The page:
Environmental groups are agitated that Washington's controversial interpretation of the Biodiversity Convention distorts the spirit of the treaty.
US PRESIDENT Bill Clinton had good news and bad news to announce on Earth Day, April 22, 1993. The good news is that he will sign the Biodiversity Convention -- something his predecessor George Bush refused to do. The bad news is that he intends to issue an "interpretative statement" that most observers say is sure to cloud the issue.
The US government is widely reported to have prepared a controversial interpretation of the accord. But the US embassy in New Delhi says, "The US has not issued an interpretive (sic) statement, nor has it decided what interpretive (sic) statement it will issue before it signs." But a press release issued by the United States Information Service in New Delhi a day later quotes White House sources as saying: "The weaknesses in the biodiversity treaty have been addressed to ensure the protection of intellectual property rights. An interpretative statement that the United States will issue before the convention is ratified, has broad support in the United States and around the world."
So what is the confusion all about? Greenpeace-US says vice president Al Gore's staff set up a group consisting of three pharmaceutical and biotechnology companies (Merck, Genentech and Shaman Pharmaceutical) and three environmental NGOs (World Wide Fund for Nature, World Resources Institute and the Environment and Energy Study Institute), to interpret the biodiversity treaty.
Their committee aroused a furore by twisting the spirit of the treaty to suit US industrial interests by stating in its interpretation that the US will pay or transfer technology only when it suits Washington. It also changes the thrust of the treaty from biodiversity conservation to protection of patents on products derived from indigenous plants and animals.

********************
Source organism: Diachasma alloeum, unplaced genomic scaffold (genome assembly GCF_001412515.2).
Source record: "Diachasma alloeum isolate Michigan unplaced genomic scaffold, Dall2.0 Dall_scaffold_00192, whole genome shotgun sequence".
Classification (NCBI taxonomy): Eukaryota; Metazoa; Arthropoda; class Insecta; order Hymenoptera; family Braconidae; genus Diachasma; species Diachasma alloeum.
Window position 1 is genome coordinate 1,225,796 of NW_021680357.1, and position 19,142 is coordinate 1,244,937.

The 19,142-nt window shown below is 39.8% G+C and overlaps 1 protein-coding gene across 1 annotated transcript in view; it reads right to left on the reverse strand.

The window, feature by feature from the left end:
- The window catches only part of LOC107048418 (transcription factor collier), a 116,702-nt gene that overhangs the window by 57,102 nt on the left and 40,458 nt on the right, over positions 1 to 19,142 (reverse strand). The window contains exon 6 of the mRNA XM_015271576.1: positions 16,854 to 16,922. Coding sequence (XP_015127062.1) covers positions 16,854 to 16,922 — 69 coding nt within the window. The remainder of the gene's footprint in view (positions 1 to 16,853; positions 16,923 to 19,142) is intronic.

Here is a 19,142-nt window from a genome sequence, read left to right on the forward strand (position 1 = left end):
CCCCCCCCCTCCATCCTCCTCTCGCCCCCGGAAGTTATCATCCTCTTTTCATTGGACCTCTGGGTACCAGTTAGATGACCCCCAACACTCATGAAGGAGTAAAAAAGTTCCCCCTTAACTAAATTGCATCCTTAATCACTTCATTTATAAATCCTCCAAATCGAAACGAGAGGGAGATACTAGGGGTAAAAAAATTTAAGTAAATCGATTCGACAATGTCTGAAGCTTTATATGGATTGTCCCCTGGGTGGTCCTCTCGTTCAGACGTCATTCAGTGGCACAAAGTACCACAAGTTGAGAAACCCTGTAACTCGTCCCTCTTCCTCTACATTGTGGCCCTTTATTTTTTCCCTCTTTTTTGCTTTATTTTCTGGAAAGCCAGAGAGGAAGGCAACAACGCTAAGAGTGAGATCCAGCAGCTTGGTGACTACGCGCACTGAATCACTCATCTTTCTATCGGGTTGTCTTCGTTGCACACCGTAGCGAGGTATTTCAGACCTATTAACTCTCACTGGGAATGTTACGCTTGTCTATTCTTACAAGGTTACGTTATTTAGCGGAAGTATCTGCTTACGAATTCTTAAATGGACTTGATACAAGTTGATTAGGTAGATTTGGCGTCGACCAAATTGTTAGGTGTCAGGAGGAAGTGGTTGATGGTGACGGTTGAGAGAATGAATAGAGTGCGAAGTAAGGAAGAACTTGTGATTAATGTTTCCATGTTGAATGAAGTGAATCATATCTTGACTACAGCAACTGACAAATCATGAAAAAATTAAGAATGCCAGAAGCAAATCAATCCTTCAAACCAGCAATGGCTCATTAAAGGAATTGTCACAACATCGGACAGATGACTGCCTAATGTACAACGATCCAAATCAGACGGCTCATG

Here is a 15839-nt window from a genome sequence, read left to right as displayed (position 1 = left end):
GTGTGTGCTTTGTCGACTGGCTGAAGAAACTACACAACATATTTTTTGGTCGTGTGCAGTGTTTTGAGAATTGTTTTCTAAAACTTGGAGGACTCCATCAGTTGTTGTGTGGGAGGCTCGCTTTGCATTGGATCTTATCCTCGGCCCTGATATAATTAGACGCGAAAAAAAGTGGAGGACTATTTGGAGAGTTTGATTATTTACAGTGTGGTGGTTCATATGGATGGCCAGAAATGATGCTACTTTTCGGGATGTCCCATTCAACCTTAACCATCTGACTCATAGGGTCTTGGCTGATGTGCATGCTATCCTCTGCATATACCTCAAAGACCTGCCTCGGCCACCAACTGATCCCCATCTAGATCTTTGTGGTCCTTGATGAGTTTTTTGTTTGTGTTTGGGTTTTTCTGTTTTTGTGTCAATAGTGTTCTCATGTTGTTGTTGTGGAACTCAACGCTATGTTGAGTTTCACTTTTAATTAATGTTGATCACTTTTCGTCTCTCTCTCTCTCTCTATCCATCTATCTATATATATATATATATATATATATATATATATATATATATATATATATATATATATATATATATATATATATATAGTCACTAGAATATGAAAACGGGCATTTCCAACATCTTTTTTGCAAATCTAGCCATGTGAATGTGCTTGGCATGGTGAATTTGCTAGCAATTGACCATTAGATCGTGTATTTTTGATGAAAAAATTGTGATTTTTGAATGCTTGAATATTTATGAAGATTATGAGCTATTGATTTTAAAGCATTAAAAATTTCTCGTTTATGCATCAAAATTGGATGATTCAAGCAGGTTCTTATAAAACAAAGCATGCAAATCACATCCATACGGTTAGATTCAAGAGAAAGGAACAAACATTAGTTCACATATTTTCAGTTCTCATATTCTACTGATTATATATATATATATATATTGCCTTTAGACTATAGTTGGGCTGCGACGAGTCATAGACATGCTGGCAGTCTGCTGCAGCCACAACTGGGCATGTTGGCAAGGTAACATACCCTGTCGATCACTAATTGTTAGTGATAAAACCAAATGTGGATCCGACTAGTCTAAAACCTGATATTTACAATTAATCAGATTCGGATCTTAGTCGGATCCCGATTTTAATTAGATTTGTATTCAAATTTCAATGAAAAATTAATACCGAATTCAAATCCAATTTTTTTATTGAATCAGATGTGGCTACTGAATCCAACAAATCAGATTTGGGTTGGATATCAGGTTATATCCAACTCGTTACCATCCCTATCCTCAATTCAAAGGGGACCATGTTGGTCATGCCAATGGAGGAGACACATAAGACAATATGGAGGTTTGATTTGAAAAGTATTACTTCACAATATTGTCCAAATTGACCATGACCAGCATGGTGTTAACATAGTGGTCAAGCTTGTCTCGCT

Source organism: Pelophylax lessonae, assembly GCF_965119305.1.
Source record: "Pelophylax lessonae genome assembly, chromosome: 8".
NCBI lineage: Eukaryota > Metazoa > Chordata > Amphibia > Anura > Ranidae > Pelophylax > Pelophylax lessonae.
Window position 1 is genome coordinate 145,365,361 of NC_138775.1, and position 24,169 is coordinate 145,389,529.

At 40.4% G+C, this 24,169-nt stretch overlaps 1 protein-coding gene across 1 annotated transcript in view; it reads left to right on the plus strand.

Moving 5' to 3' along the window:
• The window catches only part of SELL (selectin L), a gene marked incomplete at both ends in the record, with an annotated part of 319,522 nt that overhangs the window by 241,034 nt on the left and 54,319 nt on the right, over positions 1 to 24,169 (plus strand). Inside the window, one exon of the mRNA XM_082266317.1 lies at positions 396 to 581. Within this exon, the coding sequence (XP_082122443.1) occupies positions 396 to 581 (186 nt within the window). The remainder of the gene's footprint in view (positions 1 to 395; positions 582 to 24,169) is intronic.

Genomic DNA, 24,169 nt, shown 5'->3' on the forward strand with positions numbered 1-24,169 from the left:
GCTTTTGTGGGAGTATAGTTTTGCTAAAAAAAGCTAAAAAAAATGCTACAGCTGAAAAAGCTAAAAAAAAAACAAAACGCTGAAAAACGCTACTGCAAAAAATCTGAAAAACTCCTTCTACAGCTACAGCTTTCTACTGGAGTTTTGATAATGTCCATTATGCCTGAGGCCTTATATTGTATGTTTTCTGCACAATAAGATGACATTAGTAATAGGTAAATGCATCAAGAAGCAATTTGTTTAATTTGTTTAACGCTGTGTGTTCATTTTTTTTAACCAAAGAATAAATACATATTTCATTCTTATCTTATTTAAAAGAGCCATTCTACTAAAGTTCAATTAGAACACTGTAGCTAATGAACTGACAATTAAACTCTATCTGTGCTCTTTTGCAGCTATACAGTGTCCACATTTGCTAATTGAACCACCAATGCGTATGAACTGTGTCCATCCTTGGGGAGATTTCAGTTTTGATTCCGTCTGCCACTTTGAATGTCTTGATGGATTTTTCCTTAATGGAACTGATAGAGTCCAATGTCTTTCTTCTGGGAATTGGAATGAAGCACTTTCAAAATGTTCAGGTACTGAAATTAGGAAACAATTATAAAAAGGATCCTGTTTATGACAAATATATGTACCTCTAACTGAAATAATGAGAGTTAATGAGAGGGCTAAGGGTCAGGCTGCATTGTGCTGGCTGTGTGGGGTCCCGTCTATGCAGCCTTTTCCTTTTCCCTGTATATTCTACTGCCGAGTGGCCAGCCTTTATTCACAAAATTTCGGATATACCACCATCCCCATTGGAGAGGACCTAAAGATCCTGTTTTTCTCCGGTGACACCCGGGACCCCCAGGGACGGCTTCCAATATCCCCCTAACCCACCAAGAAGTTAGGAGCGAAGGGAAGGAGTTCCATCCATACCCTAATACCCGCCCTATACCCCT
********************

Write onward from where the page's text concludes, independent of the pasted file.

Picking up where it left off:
Such an interpretation by the US is not surprising, considering that Merck had made a deal in 1991 with Costa Rica's bio-research institute, INBio, for gene prospecting rights in return for financial support for biodiversity conservation (Down To Earth, February 28, 1993). The deal was cited as a model of cooperation between multinationals and developing countries and one of its proponents commented, "The question is whether as a matter of self-interest, it (the pharmaceutical industry) should from now on help bear the cost of the custodianship of nature."
Shaman Pharmaceutical also is helping to conserve biodiversity but in its own "self-interest". However, Shaman promises to furnish royalties from drug revenues to the government and the native community from whom the parent plant was procured.
Clinton proposed on Earth Day 1993 that a global nature conservancy fund be set up with contributions from the "developed nations and from pharmaceutical companies". The fund would be used to buy rights for extracting genetic material from rainforests for medical research.
US environmentalists have urged Clinton to repudiate the interpretation, accusing the six-member group that framed the controversial interpretation of seeking to undermine the Biodiversity Convention.
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